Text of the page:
Marlies Mueller

Contact Information

Office: Boylston Hall 328
Phone: (617) 496-2337
Fax: (617) 496-4682
E-mail: mmueller@fas.harvard.edu

Academic Degrees

Ph.D., M.A. in Romance Languages and Literatures, Harvard University;
B.A. in Political Science, Stanford University

Research Interests

French Language and Culture; 17th- and 18th-Century French Literature; Early Modern European History and Literature; Foreign Language Pedagogy and Methodology.

To Students:

I set foot in Harvard in the late sixties, managed to obtain a Ph.D. in due course, and have been here ever since. As you might imagine, I have acquired some rather strange habits over such a long time in such an environment. For instance, in my Core course: Foreign Cultures 22ab, I take pictures of every student, (to match names and faces). Furthermore, I tape all section meetings and listen to the recordings (feedback on the usefulness -- or lack thereof -- of the lectures). That is perhaps unusual, but the puzzled looks on your faces the first time I call you by name, or answer during a lecture a question you asked during a section make it worth it. I am also known for my fussiness in picking the course's teaching assistants. You are likely to find them to be native speakers, with as great a passion for French culture as for teaching. If I add that I hand out lecture outlines, some of you are going to think that the course is a gut. Well, it is not. Classes and sections are taught exclusively in French, and although getting a B isn't really a Herculean task, straight A's are rather rare. Grades lower than B- are somewhat exceptional too, but that is because we kindly provide you with incentives called "pop quizzes" to keep up with the lectures and the material during the semester. The criteria for success are your ability to absorb the ideas presented and to make your own insights understood in written and oral French by a native speaker who knows no English. In fact, sometimes it may even prove crucial for mere survival: some of your teaching assistants will just have arrived from France -- sans anglais. But -- not to worry, -- successful graduates of French A, or equivalent preparation, are well qualified. And, whatever your deficiencies in French, we will work very hard to improve your language skills. Bear in mind that making mistakes is O.K. (as long as you are comprehensible) and that the emphasis of the course is on intellectual content. To offset some of the strange features of my course, what you are going to study are masterpieces of French literature: Le Misanthrope, Candide, Le Mariage de Figaro, Le Rouge et le Noir, etc. The debate over values and social choices in these works helps us understand how a past civilization found coherent answers to issues with which we are still dealing today. We will present both -- if not more -- sides of every debate. Since the title of my course is 'Social Criticism Through Humor', this entreprise should not be as boring as you may fear. We chose texts that present various manifestations of the French 'esprit' (wit) proclaimed by the French themselves to be one of their quintessential national characteristics. Here are some of the issues we will be dealing with: How far do you go in sacrificing truth and sincerity in order to fit into society? (Molière, Le Misanthrope: L'hypocrisie et la vérité dans la vie sociale, introducing the concept of the point of civility.) If you find yourself a powerless leader of a country (or any organization), how do you take advantage of social tensions in order to seize control and build a relatively stable model of political power? (Film: La Prise de pouvoir de Louis XIV) Why is there evil in the world and how to deal with it? What could be the role of religion in a society governed by reason? (Voltaire, Candide , La théodice et le deisme.) How social organizations as well as individuals must identify the tensions that shape society and adapt to them or disappear. (Film: La Nuit de Varennes.) What are the trade-offs between equality and freedom in building a new social order? (Film: Danton ) That's just the first semester. If your stamina holds up and you come back for more in the second semester (as many surprisingly do even if they are not enrolled because of the Core requirement), it's Stendhal, Balzac, Baudelaire, Sartre, some great films by Renoir, Godard, and the "cult film" Diva by Beineix. If, in addition to learning about French literature, you would like to focus more on studying the French language (reading, writing, listening, speaking) in the context of small sections, may I recommend French 25, theme: "L'être humain et son univers," French 35, "Language Literature and Film" theme: "La Quête de soi et le rapport avec autrui", French 36, theme: "Liberté et Conscience." If some of these courses sound interesting, but you don't know French -- or not enough of it -- you could enroll in French A where within one year we will bring you up to speed. You are most welcome to drop by during the 'shopping period.' In the meantime, if you have any questions, don't hesitate to write. I'll be happy to hear from you.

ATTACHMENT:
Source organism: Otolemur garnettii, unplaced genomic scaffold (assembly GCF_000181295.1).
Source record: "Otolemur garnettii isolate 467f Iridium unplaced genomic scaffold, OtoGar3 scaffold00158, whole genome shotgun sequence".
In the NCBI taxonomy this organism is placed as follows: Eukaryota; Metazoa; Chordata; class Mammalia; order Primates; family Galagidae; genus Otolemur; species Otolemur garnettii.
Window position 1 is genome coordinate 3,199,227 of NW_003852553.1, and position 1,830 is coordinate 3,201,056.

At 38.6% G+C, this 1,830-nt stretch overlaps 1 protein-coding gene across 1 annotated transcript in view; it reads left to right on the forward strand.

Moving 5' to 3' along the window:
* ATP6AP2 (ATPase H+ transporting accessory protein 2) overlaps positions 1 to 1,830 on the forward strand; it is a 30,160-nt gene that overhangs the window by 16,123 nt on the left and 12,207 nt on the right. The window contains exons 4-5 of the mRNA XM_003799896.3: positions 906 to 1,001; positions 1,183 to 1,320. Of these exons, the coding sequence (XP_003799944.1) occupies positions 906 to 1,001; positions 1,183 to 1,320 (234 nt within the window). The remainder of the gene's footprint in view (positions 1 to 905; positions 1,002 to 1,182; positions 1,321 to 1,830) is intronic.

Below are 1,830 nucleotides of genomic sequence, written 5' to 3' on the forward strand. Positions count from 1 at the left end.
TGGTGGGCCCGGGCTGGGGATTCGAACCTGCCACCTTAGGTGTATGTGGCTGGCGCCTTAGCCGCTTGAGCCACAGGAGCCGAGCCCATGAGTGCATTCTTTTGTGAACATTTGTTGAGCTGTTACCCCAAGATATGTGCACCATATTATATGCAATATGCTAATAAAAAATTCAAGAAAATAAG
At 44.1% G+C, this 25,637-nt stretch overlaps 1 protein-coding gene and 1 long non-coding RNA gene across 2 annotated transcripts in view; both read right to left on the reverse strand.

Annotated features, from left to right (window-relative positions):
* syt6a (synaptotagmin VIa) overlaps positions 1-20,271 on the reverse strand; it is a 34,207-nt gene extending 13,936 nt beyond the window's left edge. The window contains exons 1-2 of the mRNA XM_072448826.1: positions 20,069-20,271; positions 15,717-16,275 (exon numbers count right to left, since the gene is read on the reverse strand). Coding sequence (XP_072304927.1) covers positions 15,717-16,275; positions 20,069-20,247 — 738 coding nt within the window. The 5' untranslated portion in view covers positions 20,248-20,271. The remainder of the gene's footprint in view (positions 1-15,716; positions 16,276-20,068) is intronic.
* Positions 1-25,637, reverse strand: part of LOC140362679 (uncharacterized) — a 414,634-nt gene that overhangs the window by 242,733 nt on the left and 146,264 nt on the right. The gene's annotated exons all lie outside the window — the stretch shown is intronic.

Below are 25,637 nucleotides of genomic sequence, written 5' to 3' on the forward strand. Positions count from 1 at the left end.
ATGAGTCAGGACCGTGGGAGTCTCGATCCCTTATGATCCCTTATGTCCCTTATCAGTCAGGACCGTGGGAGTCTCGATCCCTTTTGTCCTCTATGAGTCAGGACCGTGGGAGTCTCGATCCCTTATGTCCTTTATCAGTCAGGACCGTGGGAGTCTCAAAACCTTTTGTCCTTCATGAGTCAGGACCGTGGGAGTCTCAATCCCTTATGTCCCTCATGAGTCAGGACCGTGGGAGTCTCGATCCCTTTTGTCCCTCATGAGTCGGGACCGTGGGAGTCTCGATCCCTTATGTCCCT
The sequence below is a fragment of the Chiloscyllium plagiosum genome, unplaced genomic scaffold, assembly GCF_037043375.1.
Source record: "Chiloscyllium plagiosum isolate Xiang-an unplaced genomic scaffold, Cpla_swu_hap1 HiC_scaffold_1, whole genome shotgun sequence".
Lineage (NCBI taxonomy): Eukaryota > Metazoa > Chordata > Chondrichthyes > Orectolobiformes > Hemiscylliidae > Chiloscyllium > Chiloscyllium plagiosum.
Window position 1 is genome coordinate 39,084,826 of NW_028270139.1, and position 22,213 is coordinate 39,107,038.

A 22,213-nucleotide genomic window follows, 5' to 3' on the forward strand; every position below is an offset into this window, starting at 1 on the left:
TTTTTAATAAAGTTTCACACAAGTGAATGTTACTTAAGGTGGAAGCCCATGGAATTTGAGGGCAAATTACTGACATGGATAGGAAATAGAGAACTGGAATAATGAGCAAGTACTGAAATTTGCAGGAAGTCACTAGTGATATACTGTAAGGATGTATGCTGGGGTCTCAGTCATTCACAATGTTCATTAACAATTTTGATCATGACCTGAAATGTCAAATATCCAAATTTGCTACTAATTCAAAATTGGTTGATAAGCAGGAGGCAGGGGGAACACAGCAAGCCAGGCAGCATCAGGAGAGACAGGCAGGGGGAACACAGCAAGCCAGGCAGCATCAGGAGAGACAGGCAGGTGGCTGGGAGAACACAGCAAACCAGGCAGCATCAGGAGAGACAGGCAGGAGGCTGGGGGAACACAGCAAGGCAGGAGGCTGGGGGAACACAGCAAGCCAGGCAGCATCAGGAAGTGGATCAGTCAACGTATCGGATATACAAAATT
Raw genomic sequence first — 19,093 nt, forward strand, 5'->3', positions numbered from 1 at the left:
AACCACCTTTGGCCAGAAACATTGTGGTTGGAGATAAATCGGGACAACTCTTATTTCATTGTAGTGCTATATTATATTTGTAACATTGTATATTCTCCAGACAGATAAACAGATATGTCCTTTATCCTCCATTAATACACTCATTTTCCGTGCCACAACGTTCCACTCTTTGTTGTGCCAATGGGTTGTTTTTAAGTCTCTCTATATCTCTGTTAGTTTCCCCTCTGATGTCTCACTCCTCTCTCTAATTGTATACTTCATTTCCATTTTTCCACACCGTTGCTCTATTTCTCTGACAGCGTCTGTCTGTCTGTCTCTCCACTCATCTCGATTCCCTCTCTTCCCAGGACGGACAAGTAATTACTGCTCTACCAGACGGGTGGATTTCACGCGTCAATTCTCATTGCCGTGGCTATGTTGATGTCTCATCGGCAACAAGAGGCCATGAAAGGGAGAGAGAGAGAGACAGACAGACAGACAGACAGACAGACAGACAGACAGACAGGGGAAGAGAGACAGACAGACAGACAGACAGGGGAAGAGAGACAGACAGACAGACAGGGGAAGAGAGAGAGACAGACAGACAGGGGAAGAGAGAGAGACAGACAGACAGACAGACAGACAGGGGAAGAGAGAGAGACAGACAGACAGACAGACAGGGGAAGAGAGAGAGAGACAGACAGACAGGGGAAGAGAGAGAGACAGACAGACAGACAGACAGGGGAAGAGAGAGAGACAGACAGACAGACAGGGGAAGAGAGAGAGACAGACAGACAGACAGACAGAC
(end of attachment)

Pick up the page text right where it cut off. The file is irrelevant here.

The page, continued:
Authors Studied